Some customers will notice that when they sequence lights on their computer, the color shown for the virtual RGB lights on the computer does not exactly match the color of the lights. This article provides some reasons why this occurs and possible solutions.
The issue of colors on a computer screen not matching those in the "real world" are common, here are examples:
- Viewing a photo on your computer and then that same photo is printed on a printer but the colors do not match up correctly
- Taking a photo of an item with a camera and then view the photo on a PC screen and the colors don't match up correctly
- Items purchased off the internet from a computer (clothes, decorative items) don't match the actual phyisical product received
- Simulated RGB lights inside of sequencing software do not match the actual light output from the RGB light
Here are some of the reasons why this happens with RGB lights:
- Each monitor has different hues (colors). On most monitors there is a "color adjust" option that allows changes between cool, native, warm, custom, etc color hues.
- Solution: Adjust colors on monitor to match those on the bulbs
- Each application can choose different names for colors. If your application titles colors as specific names (light blue, orange) we recommend ignoring these names as there is no absolute standard for named colors (yes, we are aware of Pantone)
- Solution: For customers using xLights for sequencing, it is possible to increase the Gamma (within the model under "dimming curve") from 1.0 to 2.0 or another number that fits the lights being used.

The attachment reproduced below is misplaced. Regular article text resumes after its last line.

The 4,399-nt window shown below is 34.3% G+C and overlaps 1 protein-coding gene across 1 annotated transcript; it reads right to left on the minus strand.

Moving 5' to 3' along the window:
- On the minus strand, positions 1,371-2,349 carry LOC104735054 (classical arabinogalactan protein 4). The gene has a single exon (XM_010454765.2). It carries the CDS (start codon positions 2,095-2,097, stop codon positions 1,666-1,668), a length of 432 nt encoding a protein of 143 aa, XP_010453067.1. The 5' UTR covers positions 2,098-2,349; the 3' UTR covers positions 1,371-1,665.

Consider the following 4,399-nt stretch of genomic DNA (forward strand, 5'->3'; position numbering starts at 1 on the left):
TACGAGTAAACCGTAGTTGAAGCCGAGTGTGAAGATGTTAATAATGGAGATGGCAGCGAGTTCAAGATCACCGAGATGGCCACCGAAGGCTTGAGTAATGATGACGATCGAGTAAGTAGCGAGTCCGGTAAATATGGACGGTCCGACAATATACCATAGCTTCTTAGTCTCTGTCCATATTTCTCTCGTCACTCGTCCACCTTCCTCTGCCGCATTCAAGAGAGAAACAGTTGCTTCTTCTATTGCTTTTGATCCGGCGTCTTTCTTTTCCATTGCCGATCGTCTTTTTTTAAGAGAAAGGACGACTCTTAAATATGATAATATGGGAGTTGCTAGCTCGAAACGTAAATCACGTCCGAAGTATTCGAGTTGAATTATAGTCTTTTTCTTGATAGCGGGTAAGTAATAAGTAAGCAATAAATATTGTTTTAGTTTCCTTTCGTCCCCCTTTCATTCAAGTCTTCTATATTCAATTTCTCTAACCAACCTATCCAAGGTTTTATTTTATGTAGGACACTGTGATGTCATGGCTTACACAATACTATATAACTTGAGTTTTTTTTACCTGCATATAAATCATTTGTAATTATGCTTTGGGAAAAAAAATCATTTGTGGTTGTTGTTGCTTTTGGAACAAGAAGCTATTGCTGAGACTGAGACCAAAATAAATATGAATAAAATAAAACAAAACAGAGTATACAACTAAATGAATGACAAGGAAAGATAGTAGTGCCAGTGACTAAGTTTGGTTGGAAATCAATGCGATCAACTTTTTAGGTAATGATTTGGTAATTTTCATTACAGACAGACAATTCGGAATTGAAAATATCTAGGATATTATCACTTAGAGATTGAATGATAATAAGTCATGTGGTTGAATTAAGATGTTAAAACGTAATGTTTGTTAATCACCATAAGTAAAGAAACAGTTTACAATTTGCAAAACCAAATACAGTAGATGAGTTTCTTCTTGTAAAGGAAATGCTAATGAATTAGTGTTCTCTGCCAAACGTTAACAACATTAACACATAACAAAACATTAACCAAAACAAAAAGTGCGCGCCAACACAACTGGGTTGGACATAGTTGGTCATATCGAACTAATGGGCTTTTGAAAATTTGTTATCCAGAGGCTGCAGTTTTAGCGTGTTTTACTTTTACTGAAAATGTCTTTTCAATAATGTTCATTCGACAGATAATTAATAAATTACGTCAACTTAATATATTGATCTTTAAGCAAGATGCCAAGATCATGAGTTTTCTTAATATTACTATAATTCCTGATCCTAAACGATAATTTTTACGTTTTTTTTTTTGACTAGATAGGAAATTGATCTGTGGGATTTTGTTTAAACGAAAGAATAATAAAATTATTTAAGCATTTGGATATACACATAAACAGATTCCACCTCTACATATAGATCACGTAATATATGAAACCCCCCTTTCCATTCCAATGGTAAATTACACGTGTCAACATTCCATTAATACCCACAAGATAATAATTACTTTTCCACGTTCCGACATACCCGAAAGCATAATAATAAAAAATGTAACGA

- People see colors differently. People can have color blindness and may see colors slightly different, especially in males.
- Solution: Ask someone else to compare colors shown on the lights to those on the screen and see how they feel the colors match up
- Power output affects color. In pixels, the amount of power or more accurately, the lack of sufficient power, can alter the brightness and thus the hue of the lights. This is especially common on longer runs of lights where the lights can loose power and shift colors.
- Solution: Power inject or reduce length of light strings
- Solution: Provide sufficient power to increase brightness if there is insufficient power
- Reduced output. On many controllers it is possible to cap or limit the output of a controller, typically when lights are too bright or the design was intentrially made for less than 100% output, this can affect the color output due to the reduction in brightness (e.g. - a white might be duller than with full power).
- Solution: Redesign the element to provide 100% power and adjust output to 100%
- Solution: Do not make adjustment, use as designed